Opinion

Delivering hope behind bars

Friday afternoon comes along and nine JBU students load the van and head towards the Juvenile Detention Center in Fayetteville.

While driving, our conversation is always the same: we finalize lesson plans and prepare for what is to come. After arriving, we enter the blocks; my partner and I have three to five boys sitting in front of us.

Everything we planned for is often thrown out the window and we talk, sometimes about sports, sometimes about God. The team and I are given an amazing opportunity to reach out to kids who have told us that they feel like nobody’s because of the choices they have made.

Kids, only 10 to 17 years of age, have made choices that they must pay the consequences. This does not mean that they are bad people, nor that they should be considered less than us.

In all honesty the majority of us have made some of the same mistakes those kids did, the only difference is that we didn’t get caught.

But how do you tell teenage kids that what they did doesn’t matter to you, that their past doesn’t define who they are? You just don’t tell them.

These kids have heard too many lies in their life. They probably won’t listen to what some college students with a badge have to say.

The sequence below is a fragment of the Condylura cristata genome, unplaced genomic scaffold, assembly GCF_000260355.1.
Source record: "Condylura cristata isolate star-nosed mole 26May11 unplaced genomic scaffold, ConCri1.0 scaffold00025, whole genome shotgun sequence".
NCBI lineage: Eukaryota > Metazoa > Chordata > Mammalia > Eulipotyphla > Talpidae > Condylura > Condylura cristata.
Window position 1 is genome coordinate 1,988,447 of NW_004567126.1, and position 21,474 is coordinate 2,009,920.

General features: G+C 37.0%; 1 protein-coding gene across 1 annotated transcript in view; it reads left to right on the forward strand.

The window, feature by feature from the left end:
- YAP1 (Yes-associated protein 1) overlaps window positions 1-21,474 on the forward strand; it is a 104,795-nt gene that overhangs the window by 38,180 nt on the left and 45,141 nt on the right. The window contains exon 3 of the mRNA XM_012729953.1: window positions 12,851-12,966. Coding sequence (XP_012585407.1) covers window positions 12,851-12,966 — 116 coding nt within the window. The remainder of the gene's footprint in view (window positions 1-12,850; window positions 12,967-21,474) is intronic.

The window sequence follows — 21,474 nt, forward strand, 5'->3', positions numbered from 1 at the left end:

Instead you show them that you care, you continue to visit every week. You let them teach you, you pray for them by name, you love those kids with your whole heart.

With time you see they get it. They understand you respect them as people and not criminals. It was a few weeks ago when a few members of the Cathedral choir went and sang a few songs.

The week after I was handed a stack of letters. All of them were completely voluntary; the kids chose to write them. What they wrote made me weep.

One of the teens was facing one of the worst types of conviction wrote, “When you sang ‘Amazing Grace’ I knew everything was going to be OK.”

Another wrote that because through the words sung that day he saw God and knew he needed to go back to church with his mom. He hadn’t been to church since he was eight, and today he is 16.

What we do is making a difference. Not only in the kids lives, but also in ours.

The majority of the volunteers have said that it has helped them to be more humble and admit that they are not greater than those who society views as worthless.

I don’t know how to even begin explaining what God has shown me through these kids. I can say that, although the first day I looked into a cell and saw a kid in complete hopelessness, last Friday I saw that same kid, only this time full of hope.

What we’re doing is impacting these kids’ lives. We would like to be there more than two hours a week. Our only issue is cost. In order to go more than once a week, we need to raise $20 for every week. We will do whatever it takes to be there to show these kids God’s love.

I will collect pennies off the street, have a bake sale in Walker student center or cut costs on anything, in order to go twice. And this is where we need your help.

We are not asking for a lot. If we can raise funds, then we can plant seeds. Then the seeds can grow, and we can rejoice in the hope that we can gain a new brother or sister in Christ!